[pydotorg-www] project plan

Michael Foord mfoord at python.org
Wed Apr 21 23:37:12 CEST 2010

On 21/04/2010 20:56, R. David Murray wrote:
> On Wed, 21 Apr 2010 12:31:00 -0400, Richard Leland<rich at richleland.com>  wrote:
>> I agree with Michael - as someone that is getting familiar with the process
>> it just doesn't seem as agile as it could be. For instance, if there was a
>> decision to add 5 new sections with 30 pages of content, which method would
>> be faster for updating - a through-the-web-based approach or the existing
>> create files, check in, build? I'm not sure one is faster than the other and
>> I'm sure there would be varying opinions on that. Maybe the way to approach
>> this question is thinking about who could be editing the content. Should it
>> always be technical individuals or should someone with writing skills be
>> able to update the site as well?
> I'm not a current contributor to the python.org content, but I agree
> with everything Skip said about this.  For people who are (python)
> programmers, through-the-web editing is not agile.  ReST pretty much
> *is* text.  The tools are not hard to learn...and perhaps demystifying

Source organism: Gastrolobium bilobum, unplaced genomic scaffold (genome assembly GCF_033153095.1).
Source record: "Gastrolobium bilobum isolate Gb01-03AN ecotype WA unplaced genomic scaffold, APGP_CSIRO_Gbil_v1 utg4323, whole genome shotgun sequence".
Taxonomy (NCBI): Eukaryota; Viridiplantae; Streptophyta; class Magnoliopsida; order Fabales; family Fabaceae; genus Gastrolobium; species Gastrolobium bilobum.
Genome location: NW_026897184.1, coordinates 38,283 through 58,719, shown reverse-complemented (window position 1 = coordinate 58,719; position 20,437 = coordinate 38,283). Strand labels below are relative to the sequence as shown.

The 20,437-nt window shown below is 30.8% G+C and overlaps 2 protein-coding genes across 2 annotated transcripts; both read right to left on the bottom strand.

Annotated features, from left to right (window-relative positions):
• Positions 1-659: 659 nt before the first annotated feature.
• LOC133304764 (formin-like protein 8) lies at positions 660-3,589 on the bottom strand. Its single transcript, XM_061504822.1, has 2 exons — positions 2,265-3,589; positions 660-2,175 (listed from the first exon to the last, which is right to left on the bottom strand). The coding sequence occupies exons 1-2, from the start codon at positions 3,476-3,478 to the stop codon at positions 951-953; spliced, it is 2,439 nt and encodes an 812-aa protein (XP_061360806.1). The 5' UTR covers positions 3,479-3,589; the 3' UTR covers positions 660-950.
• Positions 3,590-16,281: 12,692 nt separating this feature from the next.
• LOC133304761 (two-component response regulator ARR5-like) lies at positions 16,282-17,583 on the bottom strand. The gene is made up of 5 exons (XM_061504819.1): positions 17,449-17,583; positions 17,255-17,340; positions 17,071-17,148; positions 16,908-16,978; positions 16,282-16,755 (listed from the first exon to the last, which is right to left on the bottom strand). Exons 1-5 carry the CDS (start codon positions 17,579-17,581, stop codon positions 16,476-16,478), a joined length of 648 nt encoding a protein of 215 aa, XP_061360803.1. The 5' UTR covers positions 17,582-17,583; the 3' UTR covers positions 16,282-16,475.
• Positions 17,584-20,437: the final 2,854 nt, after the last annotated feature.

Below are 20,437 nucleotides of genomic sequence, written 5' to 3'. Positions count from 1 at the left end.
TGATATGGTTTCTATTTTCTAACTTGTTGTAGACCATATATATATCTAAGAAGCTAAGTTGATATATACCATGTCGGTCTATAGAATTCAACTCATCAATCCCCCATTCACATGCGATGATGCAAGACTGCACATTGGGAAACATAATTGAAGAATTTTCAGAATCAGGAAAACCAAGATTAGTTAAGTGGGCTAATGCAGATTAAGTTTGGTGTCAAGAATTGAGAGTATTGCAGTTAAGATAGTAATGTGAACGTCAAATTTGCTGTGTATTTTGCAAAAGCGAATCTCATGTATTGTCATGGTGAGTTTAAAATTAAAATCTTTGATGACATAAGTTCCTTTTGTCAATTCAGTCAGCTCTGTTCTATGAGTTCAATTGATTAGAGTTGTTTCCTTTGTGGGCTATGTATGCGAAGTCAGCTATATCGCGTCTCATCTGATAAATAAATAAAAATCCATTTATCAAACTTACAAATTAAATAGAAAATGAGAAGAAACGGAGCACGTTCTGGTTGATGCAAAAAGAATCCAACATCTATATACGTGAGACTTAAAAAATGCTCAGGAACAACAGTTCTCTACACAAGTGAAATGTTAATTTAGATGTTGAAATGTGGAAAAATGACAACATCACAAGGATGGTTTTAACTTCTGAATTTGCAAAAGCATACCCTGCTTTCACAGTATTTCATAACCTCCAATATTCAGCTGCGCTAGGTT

> them for those who are scared of them would bring more developers into
> the software community, which would be a great thing.  "Writers" can be
> programmers too, some of them just don't know it :)
Right - but it makes the *minimum* barrier for entry to contribute 
changes doing a full svn checkout, making changes in rest format (which 
I'm not proposing we drop as it goes) and then generating a patch (which 
then goes where?).

For a non-programming copy editor (for example) who wants to help this 
is a *huge* burden involving the command line and a whole bunch of 
tools. Absolutely no need for it to be this arcane. Just because they 
are tools that *we* as programmers are familiar with (and not all 
programmers are by any stretch of the imagination) is no reason to make 
it so complex.

There is also no conceptual reason that we couldn't come up with a 
system that allows both ways of working (a through the web system that 
generates patches for example) - but insisting we stick with the current 
system because we are familiar with it and have no reason to change is 
not good.


> --
> R. David Murray                                      www.bitdance.com
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